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It's Flashdance All Over Again: Does Natalie Portman Deserve Her Oscar?

By Cindy Davis | Industry | March 27, 2011 |

By Cindy Davis | Industry | March 27, 2011 |

Now that Natalie Portman actually has her Academy Award in hand, it’s time for the vultures to circle her graceful carcass, and so they have.

Way back in the olden days (1983), actress Jennifer Beals was first celebrated for her performance in the film, Flashdance, then later, derided because she hadn’t really been dancing. Just about every dance shot had been performed by someone other than Beals. But Flashdance was no Black Swan and Beals was no Portman. Both Portman and director Darren Aronofsky have been fairly open about Portman’s (and co-star Mila Kunis’) extensive dance training to prepare for the movie and I don’t think anyone ever came away with the impression that the actress performed all the dance scenes. Apparently, behind the curtain, a storm has been brewing.

A few days ago, Portman’s co-star (and fiance), Benjamin Millepied, spoke to the Los Angeles Times about the film and he mentioned that there were articles emerging about Portman’s dance-double, Sarah Lane. According to Millepied, Lane “…just did the footwork, and the fouettes, and one diagonal [phrase] in the studio. Honestly, 85% of that movie is Natalie.” He also explained that simple and fluid choreography, along with CGI and close-up shots, allowed for Portman’s seemingly long dance scenes. But Millepied’s comments were just a prelude to bitterness and the aftermath may say as much about the kill-or-be-killed ballet environment than did Black Swan itself.

American Ballet Theatre soloist, Sarah Lane, now claims to EW that there has been a “cover-up” by some of the people involved with Black Swan and its publicists. She says that she was specifically asked by a producer not to speak to the press about her work in the film, and that part of the Oscar campaign was to create an image of Natalie Portman that included her being “transformed” into a ballerina. Lane also claims (and there may or may not be video to confirm) that Portman’s head was digitally grafted onto her (Lane’s) body. Though she claims not to be jealous, Lane’s comments about Portman certainly sound so: “I mean, from a professional dancer’s standpoint, she doesn’t look like a professional ballet dancer at all and she can’t dance in pointe shoes. And she can’t move her body; she’s very stiff…” Lane validly complains that it’s ludicrous for anyone to become a ballerina in a year and a half, and Portman had admitted as much: “It was not anything I ever could have done in a year, nothing I could’ve caught up with. But I think it was just better for all of us if I did as much as possible.”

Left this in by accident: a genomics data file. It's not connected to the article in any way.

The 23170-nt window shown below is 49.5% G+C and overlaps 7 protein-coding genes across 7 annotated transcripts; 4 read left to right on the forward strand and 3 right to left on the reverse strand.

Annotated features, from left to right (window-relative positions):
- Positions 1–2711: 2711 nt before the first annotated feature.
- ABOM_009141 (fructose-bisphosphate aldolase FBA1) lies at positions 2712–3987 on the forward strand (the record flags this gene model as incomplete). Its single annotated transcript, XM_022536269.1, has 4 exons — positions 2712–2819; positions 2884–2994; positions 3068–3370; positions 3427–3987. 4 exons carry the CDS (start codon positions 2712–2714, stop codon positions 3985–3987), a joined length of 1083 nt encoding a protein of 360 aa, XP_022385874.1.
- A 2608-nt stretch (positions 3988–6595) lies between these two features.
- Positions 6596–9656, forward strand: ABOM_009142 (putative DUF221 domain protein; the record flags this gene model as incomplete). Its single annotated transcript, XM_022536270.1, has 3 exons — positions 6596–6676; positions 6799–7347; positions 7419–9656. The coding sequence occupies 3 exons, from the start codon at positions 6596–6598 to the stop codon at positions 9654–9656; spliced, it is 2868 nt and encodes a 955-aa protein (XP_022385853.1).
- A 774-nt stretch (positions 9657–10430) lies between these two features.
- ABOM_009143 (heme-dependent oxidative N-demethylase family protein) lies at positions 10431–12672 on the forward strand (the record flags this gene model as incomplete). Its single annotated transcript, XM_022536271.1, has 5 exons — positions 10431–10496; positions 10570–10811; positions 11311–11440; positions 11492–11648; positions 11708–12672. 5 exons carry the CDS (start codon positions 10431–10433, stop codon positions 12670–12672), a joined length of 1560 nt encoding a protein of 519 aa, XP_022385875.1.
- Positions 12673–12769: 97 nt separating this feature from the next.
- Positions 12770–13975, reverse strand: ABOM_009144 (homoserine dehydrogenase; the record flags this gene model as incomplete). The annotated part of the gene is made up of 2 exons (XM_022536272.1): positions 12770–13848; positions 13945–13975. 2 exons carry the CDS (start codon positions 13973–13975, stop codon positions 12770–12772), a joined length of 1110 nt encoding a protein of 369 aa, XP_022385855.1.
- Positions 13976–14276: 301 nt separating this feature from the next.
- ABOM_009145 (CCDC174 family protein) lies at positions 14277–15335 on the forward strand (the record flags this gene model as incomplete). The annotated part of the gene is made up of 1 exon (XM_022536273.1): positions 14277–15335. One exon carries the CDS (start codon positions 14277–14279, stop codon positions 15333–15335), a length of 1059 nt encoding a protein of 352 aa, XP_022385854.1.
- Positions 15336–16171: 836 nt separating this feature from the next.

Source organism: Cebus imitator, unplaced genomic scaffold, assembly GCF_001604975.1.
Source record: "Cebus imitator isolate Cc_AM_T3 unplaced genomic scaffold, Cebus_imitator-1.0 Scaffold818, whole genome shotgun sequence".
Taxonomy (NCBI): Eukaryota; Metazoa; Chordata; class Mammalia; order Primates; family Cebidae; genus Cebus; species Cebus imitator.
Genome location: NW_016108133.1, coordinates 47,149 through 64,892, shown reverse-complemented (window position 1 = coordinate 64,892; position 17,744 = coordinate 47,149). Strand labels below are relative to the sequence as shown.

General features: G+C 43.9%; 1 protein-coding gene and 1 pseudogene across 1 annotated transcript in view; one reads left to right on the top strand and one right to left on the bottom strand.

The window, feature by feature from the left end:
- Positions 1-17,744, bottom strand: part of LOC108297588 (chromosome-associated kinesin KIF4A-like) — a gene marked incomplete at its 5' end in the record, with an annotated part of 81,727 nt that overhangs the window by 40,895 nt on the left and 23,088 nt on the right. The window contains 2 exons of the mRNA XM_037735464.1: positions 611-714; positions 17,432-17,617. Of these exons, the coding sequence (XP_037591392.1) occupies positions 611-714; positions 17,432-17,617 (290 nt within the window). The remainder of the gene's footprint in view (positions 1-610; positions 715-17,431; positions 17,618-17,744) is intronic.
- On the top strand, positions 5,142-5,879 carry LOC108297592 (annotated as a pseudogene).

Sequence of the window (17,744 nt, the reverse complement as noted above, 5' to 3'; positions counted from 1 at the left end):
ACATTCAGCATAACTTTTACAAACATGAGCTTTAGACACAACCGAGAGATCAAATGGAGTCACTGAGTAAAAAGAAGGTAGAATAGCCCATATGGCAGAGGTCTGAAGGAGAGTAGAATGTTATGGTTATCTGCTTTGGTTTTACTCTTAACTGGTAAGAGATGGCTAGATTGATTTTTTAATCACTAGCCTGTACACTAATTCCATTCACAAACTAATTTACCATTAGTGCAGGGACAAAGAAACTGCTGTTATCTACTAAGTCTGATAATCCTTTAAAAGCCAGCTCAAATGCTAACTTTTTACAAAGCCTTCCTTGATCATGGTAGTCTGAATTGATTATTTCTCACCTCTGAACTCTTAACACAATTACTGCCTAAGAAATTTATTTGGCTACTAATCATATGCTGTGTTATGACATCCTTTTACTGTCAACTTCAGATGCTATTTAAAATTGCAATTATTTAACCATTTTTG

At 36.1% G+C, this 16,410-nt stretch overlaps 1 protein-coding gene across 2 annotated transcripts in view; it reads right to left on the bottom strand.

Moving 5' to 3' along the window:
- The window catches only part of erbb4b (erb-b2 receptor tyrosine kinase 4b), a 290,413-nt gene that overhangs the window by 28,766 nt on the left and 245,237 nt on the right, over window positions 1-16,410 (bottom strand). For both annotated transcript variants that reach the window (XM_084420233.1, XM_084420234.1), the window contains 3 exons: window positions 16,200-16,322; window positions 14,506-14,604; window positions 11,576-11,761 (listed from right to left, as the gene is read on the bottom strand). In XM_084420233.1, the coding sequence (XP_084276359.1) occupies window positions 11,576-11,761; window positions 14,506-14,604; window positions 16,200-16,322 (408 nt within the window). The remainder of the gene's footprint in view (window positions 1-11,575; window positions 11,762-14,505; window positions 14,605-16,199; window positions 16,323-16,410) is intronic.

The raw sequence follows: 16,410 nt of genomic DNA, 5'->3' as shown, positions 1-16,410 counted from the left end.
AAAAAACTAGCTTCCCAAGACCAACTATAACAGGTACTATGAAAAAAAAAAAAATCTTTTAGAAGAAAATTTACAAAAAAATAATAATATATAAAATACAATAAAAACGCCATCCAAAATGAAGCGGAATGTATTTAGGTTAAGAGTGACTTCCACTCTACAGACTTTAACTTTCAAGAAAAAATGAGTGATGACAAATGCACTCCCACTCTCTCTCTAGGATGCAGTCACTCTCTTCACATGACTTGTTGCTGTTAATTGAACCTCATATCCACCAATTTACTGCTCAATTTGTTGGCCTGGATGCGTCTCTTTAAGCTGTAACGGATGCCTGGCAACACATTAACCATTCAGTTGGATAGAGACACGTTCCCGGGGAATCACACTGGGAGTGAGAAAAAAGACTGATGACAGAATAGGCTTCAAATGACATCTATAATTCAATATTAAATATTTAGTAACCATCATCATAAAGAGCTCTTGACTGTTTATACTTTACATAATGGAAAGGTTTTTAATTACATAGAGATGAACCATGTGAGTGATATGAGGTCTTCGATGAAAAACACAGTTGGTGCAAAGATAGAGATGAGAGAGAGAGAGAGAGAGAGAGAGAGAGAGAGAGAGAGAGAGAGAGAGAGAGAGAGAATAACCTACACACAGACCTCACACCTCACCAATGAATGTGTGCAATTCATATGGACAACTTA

The dance world is, of course, standing behind its own. Though I agree that it should be known that Portman and Kunis had dance doubles who made their performances more believable, that fact doesn’t make their acting less valid. Because while Flashdance may have revolved around the dancing, Black Swan revolved around the acting and directing. This film wasn’t about the dance so much as it was about the characters and the effect their professional lives had upon them. People didn’t revel in Portman’s ballet moves—they raved over her emotions, her facial expressions, her onscreen, complete and utter mental breakdown.

For a dancer to participate in a film like Black Swan (with the stars that were headlining,) and then to speak out after the fact crying about her contribution not being celebrated enough, is simply ludicrous. Sarah Lane knew what she was doing, she was a “dance-double.” Her role’s definition is its name. Anyone who saw Black Swan, with the close-ups and the camera angles and the separate shots of upper and lower body halves, knew exactly what he was watching. Not a one of us exclaimed, “Oh what a great ballet talent Natalie Portman is! She could be a professional.” Rather, we knew that a film was being made in a way that would be believable, and in a way that would showcase the actors’ talents. The things I remember most after having seen Black Swan are Natalie Portman’s terrified expressions, her trembling lips and her quivering chin. I remember her cowering and defeated posture and the baby voice she put on whenever she spoke with her mother (Barbara Hershey). I felt the pain of her bloody digits, the scratches on her back and the feather she pulled; the feeling of inadequacy that emanated from every pore I could see in the close-ups of her flawless skin. I remember sitting in the theater, mesmerized. I realized that I had never thought much of Natalie Portman before, but that now, up on that movie screen was an Academy Award-worthy actress.

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